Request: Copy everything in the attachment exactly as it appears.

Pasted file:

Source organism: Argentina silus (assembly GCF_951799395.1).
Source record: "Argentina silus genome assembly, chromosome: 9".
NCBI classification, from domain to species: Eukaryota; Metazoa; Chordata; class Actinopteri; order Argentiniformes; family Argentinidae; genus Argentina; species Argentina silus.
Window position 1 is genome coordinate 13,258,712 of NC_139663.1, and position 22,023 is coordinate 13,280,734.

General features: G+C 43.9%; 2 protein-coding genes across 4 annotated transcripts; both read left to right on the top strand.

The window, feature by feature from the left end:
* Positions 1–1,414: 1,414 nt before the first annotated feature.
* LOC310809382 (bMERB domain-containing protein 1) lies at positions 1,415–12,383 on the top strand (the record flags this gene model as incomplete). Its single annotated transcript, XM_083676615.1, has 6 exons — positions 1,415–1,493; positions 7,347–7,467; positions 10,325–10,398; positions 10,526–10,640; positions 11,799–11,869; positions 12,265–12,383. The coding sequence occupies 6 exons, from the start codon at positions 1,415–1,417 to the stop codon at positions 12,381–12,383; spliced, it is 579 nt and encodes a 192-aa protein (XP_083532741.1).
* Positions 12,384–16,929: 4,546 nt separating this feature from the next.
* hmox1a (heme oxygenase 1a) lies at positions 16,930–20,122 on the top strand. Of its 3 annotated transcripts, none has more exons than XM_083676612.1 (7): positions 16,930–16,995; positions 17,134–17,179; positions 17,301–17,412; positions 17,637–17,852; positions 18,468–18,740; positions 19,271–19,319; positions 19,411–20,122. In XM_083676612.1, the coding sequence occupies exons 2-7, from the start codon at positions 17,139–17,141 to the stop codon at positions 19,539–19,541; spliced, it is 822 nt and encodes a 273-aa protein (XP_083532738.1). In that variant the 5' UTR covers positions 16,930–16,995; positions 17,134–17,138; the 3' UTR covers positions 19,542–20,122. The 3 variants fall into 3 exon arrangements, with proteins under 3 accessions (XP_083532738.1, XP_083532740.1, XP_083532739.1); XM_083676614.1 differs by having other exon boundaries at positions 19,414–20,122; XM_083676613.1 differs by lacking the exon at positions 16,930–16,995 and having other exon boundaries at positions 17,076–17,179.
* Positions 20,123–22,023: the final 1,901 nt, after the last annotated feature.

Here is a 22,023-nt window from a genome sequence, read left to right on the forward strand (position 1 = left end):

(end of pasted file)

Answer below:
Source organism: Argentina silus (assembly GCF_951799395.1).
Source record: "Argentina silus genome assembly, chromosome: 9".
NCBI classification, from domain to species: Eukaryota; Metazoa; Chordata; class Actinopteri; order Argentiniformes; family Argentinidae; genus Argentina; species Argentina silus.
Window position 1 is genome coordinate 13,258,712 of NC_139663.1, and position 22,023 is coordinate 13,280,734.

General features: G+C 43.9%; 2 protein-coding genes across 4 annotated transcripts; both read left to right on the top strand.

The window, feature by feature from the left end:
* Positions 1–1,414: 1,414 nt before the first annotated feature.
* LOC310809382 (bMERB domain-containing protein 1) lies at positions 1,415–12,383 on the top strand (the record flags this gene model as incomplete). Its single annotated transcript, XM_083676615.1, has 6 exons — positions 1,415–1,493; positions 7,347–7,467; positions 10,325–10,398; positions 10,526–10,640; positions 11,799–11,869; positions 12,265–12,383. The coding sequence occupies 6 exons, from the start codon at positions 1,415–1,417 to the stop codon at positions 12,381–12,383; spliced, it is 579 nt and encodes a 192-aa protein (XP_083532741.1).
* Positions 12,384–16,929: 4,546 nt separating this feature from the next.
* hmox1a (heme oxygenase 1a) lies at positions 16,930–20,122 on the top strand. Of its 3 annotated transcripts, none has more exons than XM_083676612.1 (7): positions 16,930–16,995; positions 17,134–17,179; positions 17,301–17,412; positions 17,637–17,852; positions 18,468–18,740; positions 19,271–19,319; positions 19,411–20,122. In XM_083676612.1, the coding sequence occupies exons 2-7, from the start codon at positions 17,139–17,141 to the stop codon at positions 19,539–19,541; spliced, it is 822 nt and encodes a 273-aa protein (XP_083532738.1). In that variant the 5' UTR covers positions 16,930–16,995; positions 17,134–17,138; the 3' UTR covers positions 19,542–20,122. The 3 variants fall into 3 exon arrangements, with proteins under 3 accessions (XP_083532738.1, XP_083532740.1, XP_083532739.1); XM_083676614.1 differs by having other exon boundaries at positions 19,414–20,122; XM_083676613.1 differs by lacking the exon at positions 16,930–16,995 and having other exon boundaries at positions 17,076–17,179.
* Positions 20,123–22,023: the final 1,901 nt, after the last annotated feature.

Here is a 22,023-nt window from a genome sequence, read left to right on the forward strand (position 1 = left end):